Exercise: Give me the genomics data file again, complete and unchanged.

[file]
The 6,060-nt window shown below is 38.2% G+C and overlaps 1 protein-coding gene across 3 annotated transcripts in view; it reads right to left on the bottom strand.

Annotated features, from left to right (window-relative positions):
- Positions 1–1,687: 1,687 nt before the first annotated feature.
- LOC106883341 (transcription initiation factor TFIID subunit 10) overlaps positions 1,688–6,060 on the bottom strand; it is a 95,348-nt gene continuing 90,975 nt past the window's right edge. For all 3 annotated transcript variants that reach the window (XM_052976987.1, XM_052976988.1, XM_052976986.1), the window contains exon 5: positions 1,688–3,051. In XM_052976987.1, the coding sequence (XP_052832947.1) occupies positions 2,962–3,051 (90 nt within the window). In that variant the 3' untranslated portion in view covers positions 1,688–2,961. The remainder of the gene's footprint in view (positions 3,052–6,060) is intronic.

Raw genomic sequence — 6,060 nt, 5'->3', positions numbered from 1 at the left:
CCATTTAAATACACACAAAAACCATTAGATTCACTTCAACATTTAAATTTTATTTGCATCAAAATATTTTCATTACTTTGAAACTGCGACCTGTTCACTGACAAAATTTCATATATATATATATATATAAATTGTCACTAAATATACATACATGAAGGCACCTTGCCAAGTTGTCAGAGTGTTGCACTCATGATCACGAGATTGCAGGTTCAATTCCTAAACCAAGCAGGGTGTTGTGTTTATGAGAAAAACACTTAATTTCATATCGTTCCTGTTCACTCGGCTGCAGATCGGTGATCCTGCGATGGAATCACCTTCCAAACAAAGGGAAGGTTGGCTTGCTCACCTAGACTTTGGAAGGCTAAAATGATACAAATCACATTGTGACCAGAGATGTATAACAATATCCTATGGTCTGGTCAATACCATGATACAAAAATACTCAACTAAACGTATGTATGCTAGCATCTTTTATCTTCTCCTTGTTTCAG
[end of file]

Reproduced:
The 6,060-nt window shown below is 38.2% G+C and overlaps 1 protein-coding gene across 3 annotated transcripts in view; it reads right to left on the bottom strand.

Annotated features, from left to right (window-relative positions):
- Positions 1–1,687: 1,687 nt before the first annotated feature.
- LOC106883341 (transcription initiation factor TFIID subunit 10) overlaps positions 1,688–6,060 on the bottom strand; it is a 95,348-nt gene continuing 90,975 nt past the window's right edge. For all 3 annotated transcript variants that reach the window (XM_052976987.1, XM_052976988.1, XM_052976986.1), the window contains exon 5: positions 1,688–3,051. In XM_052976987.1, the coding sequence (XP_052832947.1) occupies positions 2,962–3,051 (90 nt within the window). In that variant the 3' untranslated portion in view covers positions 1,688–2,961. The remainder of the gene's footprint in view (positions 3,052–6,060) is intronic.

Raw genomic sequence — 6,060 nt, 5'->3', positions numbered from 1 at the left:
CCATTTAAATACACACAAAAACCATTAGATTCACTTCAACATTTAAATTTTATTTGCATCAAAATATTTTCATTACTTTGAAACTGCGACCTGTTCACTGACAAAATTTCATATATATATATATATATAAATTGTCACTAAATATACATACATGAAGGCACCTTGCCAAGTTGTCAGAGTGTTGCACTCATGATCACGAGATTGCAGGTTCAATTCCTAAACCAAGCAGGGTGTTGTGTTTATGAGAAAAACACTTAATTTCATATCGTTCCTGTTCACTCGGCTGCAGATCGGTGATCCTGCGATGGAATCACCTTCCAAACAAAGGGAAGGTTGGCTTGCTCACCTAGACTTTGGAAGGCTAAAATGATACAAATCACATTGTGACCAGAGATGTATAACAATATCCTATGGTCTGGTCAATACCATGATACAAAAATACTCAACTAAACGTATGTATGCTAGCATCTTTTATCTTCTCCTTGTTTCAG